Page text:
Column: While living in Duluth mansion, famous author penned book about raceLast month, I attended a book club meeting in a mansion once owned by a famous American novelist. Sinclair Lewis lived in the Congdon Park home at 2601 E. Second Street in the early 1940s.
Last month, I attended a book club meeting in a mansion once owned by a famous American novelist. Sinclair Lewis lived in the Congdon Park home at 2601 E. Second Street in the early 1940s. It’s where he wrote “Kingsblood Royal,” the subject of our meeting.
Lewis was a prolific, celebrated author. He won the Nobel Prize in Literature in 1930 at age 35. He is probably most famous for his book, “Main Street.”
“Kingsblood Royal” is about a banker named Neil Kingsblood who searches his ancestry trying to prove that he has royalty in his bloodline. Instead, he finds that he has African-American heritage, and his life is turned upside down.
Guiding us in our discussion was George Killough, a professor of English at the College of St. Scholastica, who edited a diary that the author kept while living at the home. “Minnesota Diary, 1942-46” was published by Killough in 2000.
Killough projected photos of Lewis onto a wall.
“Here is a picture of him in this house,” he said. “This might be the library.”
Killough said that Lewis had an agreement with the foreman of the then University of Minnesota Duluth agricultural experiment station, where the soccer fields are today. The agreement was that Lewis could wander the fields and the workers wouldn’t bother him.
But Lewis did make an effort to get to know Duluthians and African-Americans. One of those was Marjorie Kelly — better known today by her married name, Marjorie Wilkins, half of whom the new Myers-Wilkins Middle School is named for. She enrolled in St. Mary’s nursing diploma program. Killough projected a 1947 nursing graduation photo of her onto the wall.
“One of the nuns once told me that she was very good-looking and also very outspoken,” Killough said. “Lewis cultivated a friendship” — wanting to know what it was like to be an African-American young woman in Duluth.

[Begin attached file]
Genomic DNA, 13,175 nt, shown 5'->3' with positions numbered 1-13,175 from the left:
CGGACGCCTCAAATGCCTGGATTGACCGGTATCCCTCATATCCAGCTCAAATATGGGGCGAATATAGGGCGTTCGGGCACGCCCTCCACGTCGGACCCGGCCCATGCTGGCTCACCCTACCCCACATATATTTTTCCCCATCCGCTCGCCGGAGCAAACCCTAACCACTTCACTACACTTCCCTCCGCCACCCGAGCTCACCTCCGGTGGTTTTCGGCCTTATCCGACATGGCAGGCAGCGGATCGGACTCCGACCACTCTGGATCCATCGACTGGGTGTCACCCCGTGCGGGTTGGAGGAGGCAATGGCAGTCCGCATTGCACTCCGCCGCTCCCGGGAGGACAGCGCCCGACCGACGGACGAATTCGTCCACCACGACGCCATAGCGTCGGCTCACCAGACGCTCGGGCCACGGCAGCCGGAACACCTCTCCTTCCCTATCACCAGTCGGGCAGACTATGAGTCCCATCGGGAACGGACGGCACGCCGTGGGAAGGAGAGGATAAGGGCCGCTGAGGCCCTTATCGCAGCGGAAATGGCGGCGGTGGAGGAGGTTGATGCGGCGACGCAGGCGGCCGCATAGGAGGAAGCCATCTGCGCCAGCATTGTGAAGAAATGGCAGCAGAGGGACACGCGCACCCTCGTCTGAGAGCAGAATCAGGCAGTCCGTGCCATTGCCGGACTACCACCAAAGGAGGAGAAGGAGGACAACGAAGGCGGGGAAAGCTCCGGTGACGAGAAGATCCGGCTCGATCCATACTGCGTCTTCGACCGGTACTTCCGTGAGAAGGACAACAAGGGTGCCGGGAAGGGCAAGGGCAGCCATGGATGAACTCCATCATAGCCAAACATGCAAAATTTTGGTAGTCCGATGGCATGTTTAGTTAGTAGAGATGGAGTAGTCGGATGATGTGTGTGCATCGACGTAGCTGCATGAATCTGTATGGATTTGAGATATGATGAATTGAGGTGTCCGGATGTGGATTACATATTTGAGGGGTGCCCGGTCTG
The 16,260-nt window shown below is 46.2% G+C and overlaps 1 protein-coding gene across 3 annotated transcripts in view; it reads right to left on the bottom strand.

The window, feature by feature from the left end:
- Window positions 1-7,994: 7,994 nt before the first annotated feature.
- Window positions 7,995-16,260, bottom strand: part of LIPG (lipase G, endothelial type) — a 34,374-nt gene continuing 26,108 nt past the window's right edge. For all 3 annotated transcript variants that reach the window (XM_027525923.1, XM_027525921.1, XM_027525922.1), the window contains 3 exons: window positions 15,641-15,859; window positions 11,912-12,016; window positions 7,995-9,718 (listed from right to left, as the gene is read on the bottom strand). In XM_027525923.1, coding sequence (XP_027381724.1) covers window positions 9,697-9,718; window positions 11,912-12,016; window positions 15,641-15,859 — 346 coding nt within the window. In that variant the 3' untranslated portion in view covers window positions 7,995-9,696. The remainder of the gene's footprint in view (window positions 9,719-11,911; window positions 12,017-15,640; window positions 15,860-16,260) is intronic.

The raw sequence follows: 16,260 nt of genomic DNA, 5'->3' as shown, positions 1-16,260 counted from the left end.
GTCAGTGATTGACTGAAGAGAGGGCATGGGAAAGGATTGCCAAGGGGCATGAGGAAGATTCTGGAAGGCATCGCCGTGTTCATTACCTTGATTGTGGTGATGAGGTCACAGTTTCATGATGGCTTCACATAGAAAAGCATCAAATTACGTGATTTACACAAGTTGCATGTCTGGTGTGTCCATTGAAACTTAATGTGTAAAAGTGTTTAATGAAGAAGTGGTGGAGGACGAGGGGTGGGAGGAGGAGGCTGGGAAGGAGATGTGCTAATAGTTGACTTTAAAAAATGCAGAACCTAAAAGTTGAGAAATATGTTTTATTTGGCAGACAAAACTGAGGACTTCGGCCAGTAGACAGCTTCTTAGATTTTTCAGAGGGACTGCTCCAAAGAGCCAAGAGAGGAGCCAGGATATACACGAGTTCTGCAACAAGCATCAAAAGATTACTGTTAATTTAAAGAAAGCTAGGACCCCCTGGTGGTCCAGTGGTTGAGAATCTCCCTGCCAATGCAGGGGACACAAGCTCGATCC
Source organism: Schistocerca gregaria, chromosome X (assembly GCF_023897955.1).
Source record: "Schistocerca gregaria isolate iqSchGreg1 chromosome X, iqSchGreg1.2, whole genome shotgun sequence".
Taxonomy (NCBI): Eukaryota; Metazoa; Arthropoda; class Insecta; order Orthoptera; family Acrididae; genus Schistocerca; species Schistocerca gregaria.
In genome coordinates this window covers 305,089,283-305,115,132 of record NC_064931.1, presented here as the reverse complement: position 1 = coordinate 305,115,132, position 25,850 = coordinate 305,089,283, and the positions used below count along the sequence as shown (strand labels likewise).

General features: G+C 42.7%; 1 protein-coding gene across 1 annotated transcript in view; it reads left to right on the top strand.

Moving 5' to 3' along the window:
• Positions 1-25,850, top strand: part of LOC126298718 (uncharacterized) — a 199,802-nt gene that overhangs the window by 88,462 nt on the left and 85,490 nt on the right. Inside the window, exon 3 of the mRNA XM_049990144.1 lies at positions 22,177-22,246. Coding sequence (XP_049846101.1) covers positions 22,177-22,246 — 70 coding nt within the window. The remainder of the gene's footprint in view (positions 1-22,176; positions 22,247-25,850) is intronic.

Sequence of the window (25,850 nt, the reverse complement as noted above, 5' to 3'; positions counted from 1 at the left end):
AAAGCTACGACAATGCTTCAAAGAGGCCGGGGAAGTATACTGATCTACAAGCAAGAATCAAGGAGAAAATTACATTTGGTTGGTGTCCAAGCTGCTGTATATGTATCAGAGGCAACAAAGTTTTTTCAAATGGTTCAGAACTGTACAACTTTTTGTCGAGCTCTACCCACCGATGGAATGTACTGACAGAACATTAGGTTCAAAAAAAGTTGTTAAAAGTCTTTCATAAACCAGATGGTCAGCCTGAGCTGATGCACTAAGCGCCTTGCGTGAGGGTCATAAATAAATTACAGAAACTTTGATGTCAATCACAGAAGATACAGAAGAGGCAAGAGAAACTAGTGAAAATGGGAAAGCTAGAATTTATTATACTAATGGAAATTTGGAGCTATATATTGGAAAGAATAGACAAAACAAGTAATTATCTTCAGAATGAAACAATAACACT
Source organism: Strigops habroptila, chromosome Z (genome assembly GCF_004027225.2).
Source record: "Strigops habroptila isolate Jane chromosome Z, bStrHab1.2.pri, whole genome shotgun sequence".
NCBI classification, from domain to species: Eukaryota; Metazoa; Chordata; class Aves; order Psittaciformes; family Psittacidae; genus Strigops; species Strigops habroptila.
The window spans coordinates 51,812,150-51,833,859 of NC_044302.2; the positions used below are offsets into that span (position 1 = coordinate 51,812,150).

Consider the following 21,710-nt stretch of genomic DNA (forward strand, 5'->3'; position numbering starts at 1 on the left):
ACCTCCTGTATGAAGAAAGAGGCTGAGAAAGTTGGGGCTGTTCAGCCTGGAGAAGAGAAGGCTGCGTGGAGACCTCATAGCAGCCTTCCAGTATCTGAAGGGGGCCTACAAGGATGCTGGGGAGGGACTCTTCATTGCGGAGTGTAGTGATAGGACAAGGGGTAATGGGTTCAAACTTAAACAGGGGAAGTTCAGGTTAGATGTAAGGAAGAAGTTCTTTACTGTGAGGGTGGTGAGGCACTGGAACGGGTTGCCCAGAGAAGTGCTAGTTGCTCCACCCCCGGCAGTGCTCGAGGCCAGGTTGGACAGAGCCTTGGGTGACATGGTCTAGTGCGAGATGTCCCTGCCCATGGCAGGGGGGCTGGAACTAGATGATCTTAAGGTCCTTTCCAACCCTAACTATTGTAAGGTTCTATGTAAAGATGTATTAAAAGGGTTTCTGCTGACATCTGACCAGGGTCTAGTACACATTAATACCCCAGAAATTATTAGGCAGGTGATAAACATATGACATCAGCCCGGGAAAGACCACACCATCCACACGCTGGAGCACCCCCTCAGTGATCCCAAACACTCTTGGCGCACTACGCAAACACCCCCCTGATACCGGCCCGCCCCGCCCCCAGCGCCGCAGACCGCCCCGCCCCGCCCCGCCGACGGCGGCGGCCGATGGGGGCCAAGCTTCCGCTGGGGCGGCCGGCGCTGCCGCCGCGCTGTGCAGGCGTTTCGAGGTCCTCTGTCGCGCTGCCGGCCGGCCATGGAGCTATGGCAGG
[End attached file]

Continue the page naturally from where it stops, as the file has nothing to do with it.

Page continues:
In his research on Lewis, Killough interviewed Wilkins.
“Since she was only in her 60s, I talked to her on the phone a couple times (and) I thought I would have lots of time to talk to her again.”
But he didn’t get the chance. She died shortly after.
The professor said that Wilkins was a historical figure in her own right as she went on to be Duluth’s first African-American surgical nurse and first African-American nurse anesthetist.
“She liked Lewis a lot,” said Killough. “She felt kind of sorry for him. Most people who knew him in the 1940s did feel kind of sorry for him.”
Right after Lewis left Duluth, Wilkins had tuberculosis and spent a year in a Nopeming sanatorium. Lewis sent her a big stack of books to read.
Killough went on to say how Lewis made it a point to get to know people in Duluth by getting himself invited to parties, but that he had a reputation of being a bore — arriving late, leaving early and instigating arguments. He also had a drinking problem.
As I sat in the old mansion with the huge windows, beautiful wood-paneled walls and expansive fireplaces, my mind wandered: I wondered if our gathering was just another group of upper- middle-class white ladies, mostly members of the American Association of University Women, discussing racism. But did I know that for sure? Was it possible that some of the “white” women in the room were, like Kingsblood, not quite “white” after all?
Whatever their experiences on race, their opinions on the book were lukewarm. Some felt it was just too much, like making the point with a sledgehammer, a view similar to some reviewers at its 1947 debut, when New York Times book critic Orville Prescott called Kingsblood Royal “artificial, unconvincing ... about as subtle as a lynching bee.”
Yet Ebony magazine thought it was on the mark, naming it the best novel of the year.
The magazine even went as far as to take pictures to photo-illustrate the book.
In a way, I did too — taking pictures of the house in which he
wrote it. The home is now owned by Josie
O’Gara and Stephen Huddleston.
“If those walls could talk, the stories they would tell,” O’Gara said.